There is existential dread in that skirling void and in the pitiless need to see and understand ‘without mockery and without pity'. The text's celebration of language and imagination goes hand in hand with its sense of the battle between self and ego.


There is a point when Pearl is questioning her need for deep connections and the way she falls for people. Her lover Marquita suggests ‘Love is attachment. That’s essential for the survival of the species. Women who love too much? What the fuck is that? The whole idea implies that love is a pathology. So now women are devalued because we can attach deeply.’ ‘I still wonder if I’m violating boundaries by letting myself reach into people like I do.’ ‘Maybe it’s not love at all,’ Marquita said. ‘Maybe you’re training your mirror neurons. Learning the species by empathy.’ Pearl notices people’s “humanity even when they couldn’t see it anymore themselves.” (98) The little episodes where she sees into the pain and contradictions of the humans she encounters are moments of delicate grace.

   This is a book about training your mirror neurons and to (re)turn to Katherine Mansfield, Occupy Me “is the leaf, is the tree, firmly planted, deep thrusting, outspread, growing grandly, alive in every twig. All the time I read this book I felt it was feeding me.’" (quoted in Artful 84). It’s a text that transforms H. D.’s mystical feminism into feminist SF. To be known by Pearl, one imagines, would be a wonderful thing. To occupy is to fill, to keep busy and active, to hold. Occupy Me is a text that wants us to hold each other and fill each other up; it asks us to occupy the spaces that Stevens and his ilk don’t understand and cannot comprehend.

And I didn’t even get to Akele, kindness, environmental reclamation and of a luminous, deeply political dénouement: 

“Something wants to burst out of the ruination. Out of futility, out of crushed hope, out of that broken place where nothing can ever help. No superglue to repair this tear in the universe. Loss is just the way it is.” (263)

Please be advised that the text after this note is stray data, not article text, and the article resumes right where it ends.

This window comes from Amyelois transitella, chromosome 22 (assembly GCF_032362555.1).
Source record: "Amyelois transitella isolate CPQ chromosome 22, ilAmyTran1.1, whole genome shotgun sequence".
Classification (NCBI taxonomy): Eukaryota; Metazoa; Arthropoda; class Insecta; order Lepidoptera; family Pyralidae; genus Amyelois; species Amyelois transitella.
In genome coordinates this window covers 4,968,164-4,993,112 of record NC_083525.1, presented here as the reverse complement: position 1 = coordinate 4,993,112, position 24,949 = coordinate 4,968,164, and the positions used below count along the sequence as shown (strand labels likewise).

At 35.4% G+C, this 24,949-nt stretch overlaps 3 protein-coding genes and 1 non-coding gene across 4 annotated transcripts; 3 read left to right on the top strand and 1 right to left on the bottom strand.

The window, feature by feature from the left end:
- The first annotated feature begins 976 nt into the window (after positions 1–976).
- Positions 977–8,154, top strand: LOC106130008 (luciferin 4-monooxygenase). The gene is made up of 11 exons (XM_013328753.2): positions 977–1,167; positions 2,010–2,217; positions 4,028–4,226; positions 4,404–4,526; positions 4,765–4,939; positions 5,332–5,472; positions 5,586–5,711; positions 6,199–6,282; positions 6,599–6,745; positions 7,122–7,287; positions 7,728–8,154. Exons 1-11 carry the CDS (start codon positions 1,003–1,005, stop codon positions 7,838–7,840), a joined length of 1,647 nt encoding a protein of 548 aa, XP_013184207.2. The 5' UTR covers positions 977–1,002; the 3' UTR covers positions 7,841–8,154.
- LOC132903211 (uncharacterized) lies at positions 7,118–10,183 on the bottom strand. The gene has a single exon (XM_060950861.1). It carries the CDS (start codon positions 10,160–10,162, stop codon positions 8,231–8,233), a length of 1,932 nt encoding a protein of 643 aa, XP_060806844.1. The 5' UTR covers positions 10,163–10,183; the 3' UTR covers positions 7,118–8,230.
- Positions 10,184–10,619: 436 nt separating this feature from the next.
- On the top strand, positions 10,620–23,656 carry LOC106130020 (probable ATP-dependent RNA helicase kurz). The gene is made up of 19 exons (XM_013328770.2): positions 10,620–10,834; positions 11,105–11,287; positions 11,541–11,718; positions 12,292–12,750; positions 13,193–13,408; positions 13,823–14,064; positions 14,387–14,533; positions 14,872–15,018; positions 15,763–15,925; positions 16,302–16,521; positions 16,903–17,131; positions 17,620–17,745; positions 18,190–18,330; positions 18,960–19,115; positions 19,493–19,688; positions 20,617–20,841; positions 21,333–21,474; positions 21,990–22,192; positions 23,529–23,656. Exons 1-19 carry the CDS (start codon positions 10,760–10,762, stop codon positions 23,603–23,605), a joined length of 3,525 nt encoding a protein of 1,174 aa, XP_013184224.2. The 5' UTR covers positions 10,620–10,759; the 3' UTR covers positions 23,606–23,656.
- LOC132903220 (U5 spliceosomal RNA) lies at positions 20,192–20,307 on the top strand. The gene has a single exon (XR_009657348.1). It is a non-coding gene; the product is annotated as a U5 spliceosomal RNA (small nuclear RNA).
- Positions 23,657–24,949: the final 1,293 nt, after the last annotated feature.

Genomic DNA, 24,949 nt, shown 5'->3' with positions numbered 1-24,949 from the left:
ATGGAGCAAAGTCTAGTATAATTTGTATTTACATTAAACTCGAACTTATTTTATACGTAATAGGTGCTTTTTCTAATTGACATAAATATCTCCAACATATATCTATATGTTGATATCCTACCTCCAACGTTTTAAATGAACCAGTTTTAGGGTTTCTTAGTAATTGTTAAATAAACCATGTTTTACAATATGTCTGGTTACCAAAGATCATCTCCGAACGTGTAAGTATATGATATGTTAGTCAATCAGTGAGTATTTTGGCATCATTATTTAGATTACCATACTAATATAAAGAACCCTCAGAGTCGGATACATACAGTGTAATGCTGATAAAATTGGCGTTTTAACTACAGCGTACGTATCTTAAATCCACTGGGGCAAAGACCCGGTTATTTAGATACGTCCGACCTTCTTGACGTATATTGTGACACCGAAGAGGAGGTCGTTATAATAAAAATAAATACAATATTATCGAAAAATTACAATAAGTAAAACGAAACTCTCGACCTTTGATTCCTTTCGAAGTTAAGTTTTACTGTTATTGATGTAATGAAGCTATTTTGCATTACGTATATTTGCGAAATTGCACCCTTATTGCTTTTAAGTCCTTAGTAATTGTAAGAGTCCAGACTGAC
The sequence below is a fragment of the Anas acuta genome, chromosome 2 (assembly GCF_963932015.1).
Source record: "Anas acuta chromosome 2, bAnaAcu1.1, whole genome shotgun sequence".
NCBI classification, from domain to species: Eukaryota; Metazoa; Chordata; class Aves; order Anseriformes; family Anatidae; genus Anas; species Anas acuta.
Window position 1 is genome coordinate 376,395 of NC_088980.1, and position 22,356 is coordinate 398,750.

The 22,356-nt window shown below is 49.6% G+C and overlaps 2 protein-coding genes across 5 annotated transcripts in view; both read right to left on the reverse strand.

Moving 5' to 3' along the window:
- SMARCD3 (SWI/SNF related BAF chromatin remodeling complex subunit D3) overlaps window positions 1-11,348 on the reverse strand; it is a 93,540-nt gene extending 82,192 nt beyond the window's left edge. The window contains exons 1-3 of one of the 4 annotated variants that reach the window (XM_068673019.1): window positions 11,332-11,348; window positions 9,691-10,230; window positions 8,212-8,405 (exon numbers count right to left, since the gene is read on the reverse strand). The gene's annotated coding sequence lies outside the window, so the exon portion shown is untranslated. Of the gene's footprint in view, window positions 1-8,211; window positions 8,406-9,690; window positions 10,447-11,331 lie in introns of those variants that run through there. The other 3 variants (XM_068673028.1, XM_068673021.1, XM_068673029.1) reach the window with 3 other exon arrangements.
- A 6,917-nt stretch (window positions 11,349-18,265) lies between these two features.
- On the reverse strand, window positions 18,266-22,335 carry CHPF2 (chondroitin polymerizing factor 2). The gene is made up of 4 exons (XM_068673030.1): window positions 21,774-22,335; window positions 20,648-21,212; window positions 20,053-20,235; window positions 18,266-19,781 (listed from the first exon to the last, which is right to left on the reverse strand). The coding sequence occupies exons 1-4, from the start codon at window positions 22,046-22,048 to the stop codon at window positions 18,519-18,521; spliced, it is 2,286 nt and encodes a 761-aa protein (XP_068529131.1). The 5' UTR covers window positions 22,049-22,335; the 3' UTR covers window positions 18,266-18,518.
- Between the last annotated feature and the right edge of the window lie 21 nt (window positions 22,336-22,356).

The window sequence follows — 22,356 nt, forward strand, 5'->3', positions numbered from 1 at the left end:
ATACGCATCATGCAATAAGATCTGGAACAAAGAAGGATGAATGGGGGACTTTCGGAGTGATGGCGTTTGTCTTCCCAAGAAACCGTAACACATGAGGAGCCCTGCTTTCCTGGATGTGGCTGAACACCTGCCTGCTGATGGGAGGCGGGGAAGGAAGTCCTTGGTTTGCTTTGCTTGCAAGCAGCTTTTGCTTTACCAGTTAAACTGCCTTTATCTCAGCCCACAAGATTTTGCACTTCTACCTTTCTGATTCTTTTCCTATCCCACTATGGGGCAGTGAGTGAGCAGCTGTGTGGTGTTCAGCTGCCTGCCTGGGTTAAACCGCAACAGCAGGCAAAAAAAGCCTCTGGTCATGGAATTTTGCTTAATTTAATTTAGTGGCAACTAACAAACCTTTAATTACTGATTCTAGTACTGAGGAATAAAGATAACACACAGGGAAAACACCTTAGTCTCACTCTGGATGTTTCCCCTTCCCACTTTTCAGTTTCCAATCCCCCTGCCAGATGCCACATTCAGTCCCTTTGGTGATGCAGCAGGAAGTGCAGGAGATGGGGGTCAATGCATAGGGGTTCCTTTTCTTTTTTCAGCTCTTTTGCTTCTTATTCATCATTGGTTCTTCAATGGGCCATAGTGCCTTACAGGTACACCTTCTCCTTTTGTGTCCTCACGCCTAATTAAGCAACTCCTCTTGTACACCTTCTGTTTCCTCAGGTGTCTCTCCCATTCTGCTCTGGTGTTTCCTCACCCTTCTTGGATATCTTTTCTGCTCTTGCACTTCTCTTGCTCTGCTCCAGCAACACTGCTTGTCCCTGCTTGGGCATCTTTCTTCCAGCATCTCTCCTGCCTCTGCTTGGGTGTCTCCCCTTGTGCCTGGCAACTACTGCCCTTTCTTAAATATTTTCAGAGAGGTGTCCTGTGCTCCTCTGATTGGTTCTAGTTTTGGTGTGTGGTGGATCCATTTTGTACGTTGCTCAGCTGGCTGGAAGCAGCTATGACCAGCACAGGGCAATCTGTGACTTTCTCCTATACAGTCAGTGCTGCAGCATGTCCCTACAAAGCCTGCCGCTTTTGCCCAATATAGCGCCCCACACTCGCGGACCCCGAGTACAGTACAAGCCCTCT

And it does

Tuesday 2 May 2017

A Clarke shortlist 2017

   So it's that time of year again, the Clarke shortlist is due tomorrow and I haven't as yet posted my shortlist - you know, the one that has NO chance of resembling the actual shortlist in any way! 
   In truth it’s taken me quite a while to get excited about this year’s Clarke – despite the brilliant Shadow Clarke project - and a while to ease myself away from dichotomies and debates between realism v structural complexity, linear v non-linear, genre v literary fiction. It’s a year when, apart from Occupy Me, I’ve found most of the new books I’ve tried strangely unsatisfying – not terrible or anything, not at all (at least not most of them), but just not as profound as Whitehead and Tidhar, as haunting as Priest and Miéville, or as original as Whiteley and Swainston. The exceptions are where the expertise and experience of McAuley, Macleod and Reynolds produced such pleasure, where Ninefox Gambit joined The Fifth Season as a great book to enjoy AND argue with (Victoria’s review of Yoon Ha Lee’s novel is fab btw) and where DeLillo (I’m half way through) may join the haunting duo above. Nina’s review has induced me to revisit MacInnes and work out my reaction more thoroughly – it's a book I thought I would love, but didn’t! My only regret with the shortlist announcement looming is that I haven't got around to Valente's Radiance.